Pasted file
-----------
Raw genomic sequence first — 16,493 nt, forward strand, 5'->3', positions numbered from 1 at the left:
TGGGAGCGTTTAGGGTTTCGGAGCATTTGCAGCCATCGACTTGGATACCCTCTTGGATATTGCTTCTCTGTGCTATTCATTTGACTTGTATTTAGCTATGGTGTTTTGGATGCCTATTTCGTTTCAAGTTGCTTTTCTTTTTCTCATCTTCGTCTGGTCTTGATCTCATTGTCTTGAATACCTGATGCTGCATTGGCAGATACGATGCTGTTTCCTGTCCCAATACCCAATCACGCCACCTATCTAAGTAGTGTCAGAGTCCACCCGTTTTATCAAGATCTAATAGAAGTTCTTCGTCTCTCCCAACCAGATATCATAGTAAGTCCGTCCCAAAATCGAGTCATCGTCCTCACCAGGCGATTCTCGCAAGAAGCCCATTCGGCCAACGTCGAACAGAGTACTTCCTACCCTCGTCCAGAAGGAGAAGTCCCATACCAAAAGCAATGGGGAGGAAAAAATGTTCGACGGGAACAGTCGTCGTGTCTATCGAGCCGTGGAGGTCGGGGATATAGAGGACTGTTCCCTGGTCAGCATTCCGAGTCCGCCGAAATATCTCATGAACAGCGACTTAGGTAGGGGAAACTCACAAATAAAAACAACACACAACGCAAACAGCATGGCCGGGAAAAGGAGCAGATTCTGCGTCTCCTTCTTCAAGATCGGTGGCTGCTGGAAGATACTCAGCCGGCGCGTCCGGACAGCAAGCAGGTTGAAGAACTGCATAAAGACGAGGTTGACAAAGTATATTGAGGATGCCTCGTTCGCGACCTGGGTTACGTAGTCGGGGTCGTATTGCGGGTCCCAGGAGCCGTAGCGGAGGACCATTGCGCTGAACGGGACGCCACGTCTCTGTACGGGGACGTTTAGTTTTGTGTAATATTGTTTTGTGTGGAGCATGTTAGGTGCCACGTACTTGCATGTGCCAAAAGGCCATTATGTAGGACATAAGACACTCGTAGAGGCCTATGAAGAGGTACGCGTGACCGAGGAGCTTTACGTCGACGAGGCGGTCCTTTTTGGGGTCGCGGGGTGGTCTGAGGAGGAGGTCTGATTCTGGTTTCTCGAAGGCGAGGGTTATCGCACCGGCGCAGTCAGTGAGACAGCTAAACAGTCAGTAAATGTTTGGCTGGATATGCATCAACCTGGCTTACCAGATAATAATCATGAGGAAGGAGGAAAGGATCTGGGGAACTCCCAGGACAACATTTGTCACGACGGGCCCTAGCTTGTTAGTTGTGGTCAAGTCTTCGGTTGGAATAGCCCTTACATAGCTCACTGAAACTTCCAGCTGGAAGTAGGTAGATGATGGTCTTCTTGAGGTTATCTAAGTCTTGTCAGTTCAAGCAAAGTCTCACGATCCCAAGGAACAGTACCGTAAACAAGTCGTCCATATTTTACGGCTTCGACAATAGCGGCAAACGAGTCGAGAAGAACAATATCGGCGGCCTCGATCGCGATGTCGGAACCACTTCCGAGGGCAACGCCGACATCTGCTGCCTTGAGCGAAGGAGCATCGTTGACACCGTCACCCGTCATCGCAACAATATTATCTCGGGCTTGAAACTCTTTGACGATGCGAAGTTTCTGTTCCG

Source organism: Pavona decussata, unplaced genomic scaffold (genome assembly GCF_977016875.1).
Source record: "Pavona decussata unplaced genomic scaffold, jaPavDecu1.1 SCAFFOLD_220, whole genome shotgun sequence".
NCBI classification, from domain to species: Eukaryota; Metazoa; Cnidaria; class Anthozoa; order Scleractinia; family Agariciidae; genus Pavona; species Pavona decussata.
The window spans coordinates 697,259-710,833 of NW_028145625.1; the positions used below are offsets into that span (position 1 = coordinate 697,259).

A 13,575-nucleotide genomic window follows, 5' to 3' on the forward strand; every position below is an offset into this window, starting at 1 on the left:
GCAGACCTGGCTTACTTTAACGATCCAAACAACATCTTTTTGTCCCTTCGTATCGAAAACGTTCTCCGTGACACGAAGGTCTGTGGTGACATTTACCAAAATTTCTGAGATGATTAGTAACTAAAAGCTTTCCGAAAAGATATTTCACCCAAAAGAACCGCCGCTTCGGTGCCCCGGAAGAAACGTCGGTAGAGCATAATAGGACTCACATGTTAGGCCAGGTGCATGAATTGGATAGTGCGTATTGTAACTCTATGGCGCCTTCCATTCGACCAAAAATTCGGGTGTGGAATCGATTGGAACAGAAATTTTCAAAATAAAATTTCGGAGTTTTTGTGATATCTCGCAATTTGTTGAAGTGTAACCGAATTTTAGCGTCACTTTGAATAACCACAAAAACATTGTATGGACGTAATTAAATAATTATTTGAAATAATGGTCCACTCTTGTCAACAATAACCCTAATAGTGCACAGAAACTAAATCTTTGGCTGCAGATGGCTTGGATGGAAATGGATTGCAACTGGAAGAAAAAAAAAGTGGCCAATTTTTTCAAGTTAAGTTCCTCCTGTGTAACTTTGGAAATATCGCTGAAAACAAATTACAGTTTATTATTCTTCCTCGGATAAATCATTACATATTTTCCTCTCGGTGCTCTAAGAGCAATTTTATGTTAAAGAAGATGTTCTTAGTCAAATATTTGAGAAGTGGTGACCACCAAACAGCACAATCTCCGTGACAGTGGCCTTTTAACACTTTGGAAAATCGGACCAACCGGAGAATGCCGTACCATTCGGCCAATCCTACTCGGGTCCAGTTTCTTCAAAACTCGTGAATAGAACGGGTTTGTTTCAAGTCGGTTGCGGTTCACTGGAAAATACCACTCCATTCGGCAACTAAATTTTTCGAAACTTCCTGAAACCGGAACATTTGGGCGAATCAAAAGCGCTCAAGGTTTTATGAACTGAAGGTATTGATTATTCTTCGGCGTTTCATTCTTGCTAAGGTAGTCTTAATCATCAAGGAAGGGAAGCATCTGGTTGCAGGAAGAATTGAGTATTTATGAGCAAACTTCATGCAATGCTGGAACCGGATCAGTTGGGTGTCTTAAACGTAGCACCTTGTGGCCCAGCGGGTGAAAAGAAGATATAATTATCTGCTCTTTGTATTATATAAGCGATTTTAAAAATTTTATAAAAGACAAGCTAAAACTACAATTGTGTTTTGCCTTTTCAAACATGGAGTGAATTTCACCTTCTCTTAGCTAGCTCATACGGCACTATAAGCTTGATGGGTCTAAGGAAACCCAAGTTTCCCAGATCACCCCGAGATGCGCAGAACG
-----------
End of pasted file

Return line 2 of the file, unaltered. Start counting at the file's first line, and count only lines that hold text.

TGGGAGCGTTTAGGGTTTCGGAGCATTTGCAGCCATCGACTTGGATACCCTCTTGGATATTGCTTCTCTGTGCTATTCATTTGACTTGTATTTAGCTATGGTGTTTTGGATGCCTATTTCGTTTCAAGTTGCTTTTCTTTTTCTCATCTTCGTCTGGTCTTGATCTCATTGTCTTGAATACCTGATGCTGCATTGGCAGATACGATGCTGTTTCCTGTCCCAATACCCAATCACGCCACCTATCTAAGTAGTGTCAGAGTCCACCCGTTTTATCAAGATCTAATAGAAGTTCTTCGTCTCTCCCAACCAGATATCATAGTAAGTCCGTCCCAAAATCGAGTCATCGTCCTCACCAGGCGATTCTCGCAAGAAGCCCATTCGGCCAACGTCGAACAGAGTACTTCCTACCCTCGTCCAGAAGGAGAAGTCCCATACCAAAAGCAATGGGGAGGAAAAAATGTTCGACGGGAACAGTCGTCGTGTCTATCGAGCCGTGGAGGTCGGGGATATAGAGGACTGTTCCCTGGTCAGCATTCCGAGTCCGCCGAAATATCTCATGAACAGCGACTTAGGTAGGGGAAACTCACAAATAAAAACAACACACAACGCAAACAGCATGGCCGGGAAAAGGAGCAGATTCTGCGTCTCCTTCTTCAAGATCGGTGGCTGCTGGAAGATACTCAGCCGGCGCGTCCGGACAGCAAGCAGGTTGAAGAACTGCATAAAGACGAGGTTGACAAAGTATATTGAGGATGCCTCGTTCGCGACCTGGGTTACGTAGTCGGGGTCGTATTGCGGGTCCCAGGAGCCGTAGCGGAGGACCATTGCGCTGAACGGGACGCCACGTCTCTGTACGGGGACGTTTAGTTTTGTGTAATATTGTTTTGTGTGGAGCATGTTAGGTGCCACGTACTTGCATGTGCCAAAAGGCCATTATGTAGGACATAAGACACTCGTAGAGGCCTATGAAGAGGTACGCGTGACCGAGGAGCTTTACGTCGACGAGGCGGTCCTTTTTGGGGTCGCGGGGTGGTCTGAGGAGGAGGTCTGATTCTGGTTTCTCGAAGGCGAGGGTTATCGCACCGGCGCAGTCAGTGAGACAGCTAAACAGTCAGTAAATGTTTGGCTGGATATGCATCAACCTGGCTTACCAGATAATAATCATGAGGAAGGAGGAAAGGATCTGGGGAACTCCCAGGACAACATTTGTCACGACGGGCCCTAGCTTGTTAGTTGTGGTCAAGTCTTCGGTTGGAATAGCCCTTACATAGCTCACTGAAACTTCCAGCTGGAAGTAGGTAGATGATGGTCTTCTTGAGGTTATCTAAGTCTTGTCAGTTCAAGCAAAGTCTCACGATCCCAAGGAACAGTACCGTAAACAAGTCGTCCATATTTTACGGCTTCGACAATAGCGGCAAACGAGTCGAGAAGAACAATATCGGCGGCCTCGATCGCGATGTCGGAACCACTTCCGAGGGCAACGCCGACATCTGCTGCCTTGAGCGAAGGAGCATCGTTGACACCGTCACCCGTCATCGCAACAATATTATCTCGGGCTTGAAACTCTTTGACGATGCGAAGTTTCTGTTCCG